Mutual Inductance (was Flat Primary Winding - next question)

From:  John H. Couture [SMTP:couturejh-at-worldnet.att-dot-net]
Sent:  Saturday, June 20, 1998 3:01 PM
To:  Tesla List
Subject:  Re: Mutual Inductance (was Flat Primary Winding - next  question)

  All -

  The mutual inductance of a Tesla coil is important because it is the major
parameter that connects the two magnetic circuits of the primary and
secondary tank systems. Mutual inductance can be used to find other
parameters including the important K factor or coupling of the coils.
      K = Lm / sqrt(Lp x Ls)

  It is always interesting to compare different methods of finding TC
parameters like the mutual inductance. Mark has listed below the mutual
inductance he has found for different primary coil arrangements. To compare
his data using the JHCTES program I came up with the following for System A:
   Pri cap = .031 uf   Pri spiral avg rad = 9.0 ins   Width = 5.7 ins
   Sec rad = 5.14 ins   Turns = 1000   TPS = 33.33   
   Bare wire dia = .020    Sec term = 40 pf

   Some of the outputs
   Pri ind = 135 uh    Pri turns = 15
   Sec ind = 76.3 mh       K Factor = .20 
   Op Freq = 77.86 KHZ    Mut Ind = 656 uh
  Keep in mind that small changes in the inputs can make large changes in
the outputs when solving for mutual inductance. The pri cap in the inputs
can be used to change the pri turns. Coilers who have the JHCTES program may
want to try other changes to see how they affect the mutual inductance.

  To my knowledge the only TC program available today  for the coiler that
solves for the mutual inductance is the JHCTES program. The Corum program
has mutual inductance as an input not an output. The JHCTES program uses an
algorithm based on an equation in Terman's Radio Engineering Handbook.

  One advantage of Mark's program is that it provides more detail of how the
primary bathes the secondary as you go up the sec coil. To do this with the
JHCTES program requires additional calculations on the part of the program
user. If much of this work was to be done it would be better to write a new
program and incorporating Terman's equation.

  John Couture


At 07:29 AM 6/18/98 -0500, you wrote:
>From:  Mark S. Rzeszotarski, Ph.D. [SMTP:msr7-at-po.cwru.edu]
>Sent:  Thursday, June 18, 1998 2:49 AM
>To:  Tesla List
>Subject:  Re: Flat Primary Winding - next question
>Hello All:
>Steve Young said in part:
>>I am wondering just how
>>primary diameter affects coupling to the secondary.  I envision the
>>magnetic flux from a larger diameter primary will intercept more of the
>>secondary than will a more compact primary, but I don't know the practical
>>significance of such an effect.  I would assume we should couple to as much
>>of the secondary as possible to even out the secondary volts per turn
>>distribution (implies large diameter primary).
>Consider three flat spiral primaries:
>System A: inside diameter 12", outside diameter 23.34", N=15.125 turns
>(Terry Fritz's primary)
>System B: inside diameter 12", outside diameter 36.00", N=15.125 turns
(match N)
>System C: inside diameter 12", outside diameter 36.00", N=14.000 turns
>(match Lp)
>        Assume each is coupled to a secondary which is 1000 turns of .02"
>wire on a 10.25 inch diameter by 30 inch tall secondary, positioned such
>that the bottom turn of the secondary is in the same plane as the flat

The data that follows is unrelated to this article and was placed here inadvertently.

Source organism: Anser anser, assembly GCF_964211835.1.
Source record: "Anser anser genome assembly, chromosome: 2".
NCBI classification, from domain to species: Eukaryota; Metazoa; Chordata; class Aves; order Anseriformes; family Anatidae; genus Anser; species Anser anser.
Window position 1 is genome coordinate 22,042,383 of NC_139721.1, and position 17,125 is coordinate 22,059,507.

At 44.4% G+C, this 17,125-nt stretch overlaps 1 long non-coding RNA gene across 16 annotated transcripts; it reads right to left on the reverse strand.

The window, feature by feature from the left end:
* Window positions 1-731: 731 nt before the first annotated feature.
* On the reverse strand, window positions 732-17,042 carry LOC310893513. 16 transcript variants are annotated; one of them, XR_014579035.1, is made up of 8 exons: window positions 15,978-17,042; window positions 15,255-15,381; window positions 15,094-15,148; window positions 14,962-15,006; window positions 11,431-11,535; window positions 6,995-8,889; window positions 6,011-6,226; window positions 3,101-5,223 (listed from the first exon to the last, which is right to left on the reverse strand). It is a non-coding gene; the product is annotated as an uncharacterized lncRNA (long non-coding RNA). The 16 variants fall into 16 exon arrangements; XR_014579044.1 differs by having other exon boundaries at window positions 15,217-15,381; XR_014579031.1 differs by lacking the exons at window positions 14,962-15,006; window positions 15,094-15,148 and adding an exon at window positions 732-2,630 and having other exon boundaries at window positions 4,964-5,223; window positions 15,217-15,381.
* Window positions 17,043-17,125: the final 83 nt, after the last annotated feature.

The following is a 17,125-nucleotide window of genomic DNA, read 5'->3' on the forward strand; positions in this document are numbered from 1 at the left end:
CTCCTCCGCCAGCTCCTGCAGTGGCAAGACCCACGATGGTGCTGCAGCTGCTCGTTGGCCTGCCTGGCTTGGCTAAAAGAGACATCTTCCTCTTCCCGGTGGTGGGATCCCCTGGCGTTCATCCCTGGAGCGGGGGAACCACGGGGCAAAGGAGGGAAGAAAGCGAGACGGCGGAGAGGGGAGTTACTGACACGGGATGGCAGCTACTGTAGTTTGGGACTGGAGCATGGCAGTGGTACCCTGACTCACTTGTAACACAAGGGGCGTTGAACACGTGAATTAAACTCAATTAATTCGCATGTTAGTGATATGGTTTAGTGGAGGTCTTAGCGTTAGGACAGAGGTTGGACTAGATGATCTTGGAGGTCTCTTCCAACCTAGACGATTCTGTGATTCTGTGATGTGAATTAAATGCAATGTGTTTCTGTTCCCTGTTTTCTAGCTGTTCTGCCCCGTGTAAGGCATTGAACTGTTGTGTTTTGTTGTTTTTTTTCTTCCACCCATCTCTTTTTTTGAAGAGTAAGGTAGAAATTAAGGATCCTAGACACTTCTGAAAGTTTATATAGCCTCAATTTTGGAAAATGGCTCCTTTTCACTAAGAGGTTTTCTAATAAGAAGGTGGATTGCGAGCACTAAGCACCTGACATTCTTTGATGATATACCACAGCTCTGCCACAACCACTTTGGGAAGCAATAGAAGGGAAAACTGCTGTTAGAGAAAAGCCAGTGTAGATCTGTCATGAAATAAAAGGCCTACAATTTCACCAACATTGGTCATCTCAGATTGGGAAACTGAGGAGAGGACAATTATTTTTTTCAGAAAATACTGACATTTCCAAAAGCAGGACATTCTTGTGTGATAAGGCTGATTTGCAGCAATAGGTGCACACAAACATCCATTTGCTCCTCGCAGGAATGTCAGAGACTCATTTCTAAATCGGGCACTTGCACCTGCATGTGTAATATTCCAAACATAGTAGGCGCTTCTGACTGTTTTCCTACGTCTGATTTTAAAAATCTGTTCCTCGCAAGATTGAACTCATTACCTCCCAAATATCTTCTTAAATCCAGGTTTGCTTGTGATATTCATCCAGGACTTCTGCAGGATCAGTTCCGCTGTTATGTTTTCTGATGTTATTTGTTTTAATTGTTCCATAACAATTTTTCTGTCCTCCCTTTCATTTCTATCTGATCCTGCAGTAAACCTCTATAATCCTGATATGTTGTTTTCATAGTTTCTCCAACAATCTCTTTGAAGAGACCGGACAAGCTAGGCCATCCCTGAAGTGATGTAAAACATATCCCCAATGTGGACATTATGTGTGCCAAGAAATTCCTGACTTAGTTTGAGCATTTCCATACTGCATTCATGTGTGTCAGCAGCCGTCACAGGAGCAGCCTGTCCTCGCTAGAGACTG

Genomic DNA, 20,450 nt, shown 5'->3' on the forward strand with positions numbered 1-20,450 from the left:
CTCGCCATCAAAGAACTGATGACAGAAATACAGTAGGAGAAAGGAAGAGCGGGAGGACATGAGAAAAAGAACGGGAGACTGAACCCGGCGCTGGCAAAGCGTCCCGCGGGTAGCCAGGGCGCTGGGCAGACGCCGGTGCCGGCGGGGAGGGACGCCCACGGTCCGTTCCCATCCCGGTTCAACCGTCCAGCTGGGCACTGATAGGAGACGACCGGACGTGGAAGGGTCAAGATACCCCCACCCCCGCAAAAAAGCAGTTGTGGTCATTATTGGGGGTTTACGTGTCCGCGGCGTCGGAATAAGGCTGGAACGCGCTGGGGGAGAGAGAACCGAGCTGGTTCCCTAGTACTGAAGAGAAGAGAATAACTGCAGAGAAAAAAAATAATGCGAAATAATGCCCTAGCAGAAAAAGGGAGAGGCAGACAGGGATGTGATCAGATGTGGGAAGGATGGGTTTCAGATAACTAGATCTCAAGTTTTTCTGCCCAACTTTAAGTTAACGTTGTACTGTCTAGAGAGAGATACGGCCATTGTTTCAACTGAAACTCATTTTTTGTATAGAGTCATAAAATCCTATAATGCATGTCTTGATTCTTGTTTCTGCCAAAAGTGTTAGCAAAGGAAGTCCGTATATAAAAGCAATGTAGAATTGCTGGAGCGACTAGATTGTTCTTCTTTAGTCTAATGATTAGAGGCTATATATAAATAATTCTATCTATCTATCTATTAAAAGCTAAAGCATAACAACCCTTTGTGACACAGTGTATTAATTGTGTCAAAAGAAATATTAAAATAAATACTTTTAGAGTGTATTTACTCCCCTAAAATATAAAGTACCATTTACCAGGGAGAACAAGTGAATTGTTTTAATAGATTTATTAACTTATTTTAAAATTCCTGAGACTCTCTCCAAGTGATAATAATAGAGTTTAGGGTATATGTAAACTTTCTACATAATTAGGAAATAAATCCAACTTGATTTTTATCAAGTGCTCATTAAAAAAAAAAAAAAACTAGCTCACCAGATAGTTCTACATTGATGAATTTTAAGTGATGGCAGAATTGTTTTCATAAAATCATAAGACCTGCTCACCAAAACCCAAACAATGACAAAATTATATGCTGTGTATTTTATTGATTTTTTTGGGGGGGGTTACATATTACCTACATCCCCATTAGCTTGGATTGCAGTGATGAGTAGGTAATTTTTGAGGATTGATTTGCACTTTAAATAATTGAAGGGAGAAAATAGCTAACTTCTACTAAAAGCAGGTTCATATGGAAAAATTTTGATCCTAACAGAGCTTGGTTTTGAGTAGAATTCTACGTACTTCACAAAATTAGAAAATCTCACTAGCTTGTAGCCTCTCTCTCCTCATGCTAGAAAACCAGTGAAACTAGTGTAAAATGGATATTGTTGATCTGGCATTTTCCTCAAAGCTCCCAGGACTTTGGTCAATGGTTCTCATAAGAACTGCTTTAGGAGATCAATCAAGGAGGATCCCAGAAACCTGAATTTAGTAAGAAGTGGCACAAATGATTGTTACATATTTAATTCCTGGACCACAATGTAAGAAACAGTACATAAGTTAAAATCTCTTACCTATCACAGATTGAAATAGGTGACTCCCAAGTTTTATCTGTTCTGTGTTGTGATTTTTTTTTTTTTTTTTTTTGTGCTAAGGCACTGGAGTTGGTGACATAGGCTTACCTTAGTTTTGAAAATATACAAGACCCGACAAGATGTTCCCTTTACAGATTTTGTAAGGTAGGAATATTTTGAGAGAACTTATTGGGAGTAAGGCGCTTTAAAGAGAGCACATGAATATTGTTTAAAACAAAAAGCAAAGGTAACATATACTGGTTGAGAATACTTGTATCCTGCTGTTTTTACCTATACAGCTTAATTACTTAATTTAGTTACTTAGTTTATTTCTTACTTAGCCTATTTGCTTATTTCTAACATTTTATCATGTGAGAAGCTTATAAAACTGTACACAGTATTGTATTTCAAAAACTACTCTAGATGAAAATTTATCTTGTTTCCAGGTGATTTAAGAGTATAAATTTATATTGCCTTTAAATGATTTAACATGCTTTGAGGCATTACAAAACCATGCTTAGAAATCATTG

>spiral primary.
>Results of mutual inductance calculations:
>System A:  Lp=131 uH   Ls=76.3 mH   M=636 uH   K=.20
>System B:  Lp=151 uH   Ls=76.3 mH   M=614 uH   K=.18 (same # turns as System A)
>System C:  Lp=132 uH   Ls=76.3 mH   M=569 uH   K=.18 (tried to match Lp of
>System A)
>        Conclusion: you get slightly better coupling with the smaller
>diameter primary.  The current in the secondary is directly proportional to
>M, so the small diameter primary may be advantageous.  Of course, you could
>wind a solenoidal primary and get even higher M, if you can hold off the
>higher voltages.....
>>This leads to another thought.  If the primary effectively couples mainly
>>to the lower part of a 1000 turn secondary (e.g. the first 100 or so
>>turns), then do we in effect have a 100 turn secondary feeding a 900 turn
>>third coil?
>        One can examine the degree of coupling between the primary and
>secondary by looking at the mutual inductance M between the primary and a
>one inch tall segment of the secondary.  In the example below, I looked at
>the coupling between the primary and a secondary 10.25" diameter, 1" height
>with 33.33 turns.  The secondary coil is moved from 0" above the primary to
>28" above the primary, near the top of the actual secondary.  Here are the
>results for System A and System C (which have the same Lp and Ls):
>Position        M for System A          M for System C
>    0"          93 uH   (100%)          64 uH   (100%)
>    2"          71 uH   ( 76%)          53 uH   ( 83%)
>    4"          50 uH   ( 54%)          42 uH   ( 66%)
>    6"          35 uH   ( 38%)          32 uH   ( 50%)
>    8"          25 uH   ( 27%)          25 uH   ( 39%)
>   12"          13 uH   ( 14%)          15 uH   ( 23%)
>   16"           7 uH   (  8%)           9 uH   ( 14%)
>   20"           4 uH   (  4%)           6 uH   (  9%)
>   24"           3 uH   (  3%)           4 uH   (  6%)
>   28"           2 uH   (  2%)           3 uH   (  5%)
>        It is clear that the larger diameter primary bathes the secondary a
>little higher up than the smaller diameter primary.  Still, most of the
>coupling is accomplished in the lower 1/4th of the coil height or so.  So,
>to answer your question, no, not 100 turns, more like 200 turns!
>        There are striking similarities between the magnifier configuration
>and the conventional two coil system.  Unfortunately, you generally lose
>with the magnifier, unless you can build a really fast quenching series type
>rotary spark gap to handle the higher coupling coefficient.
>Mark S. Rzeszotarski, Ph.D.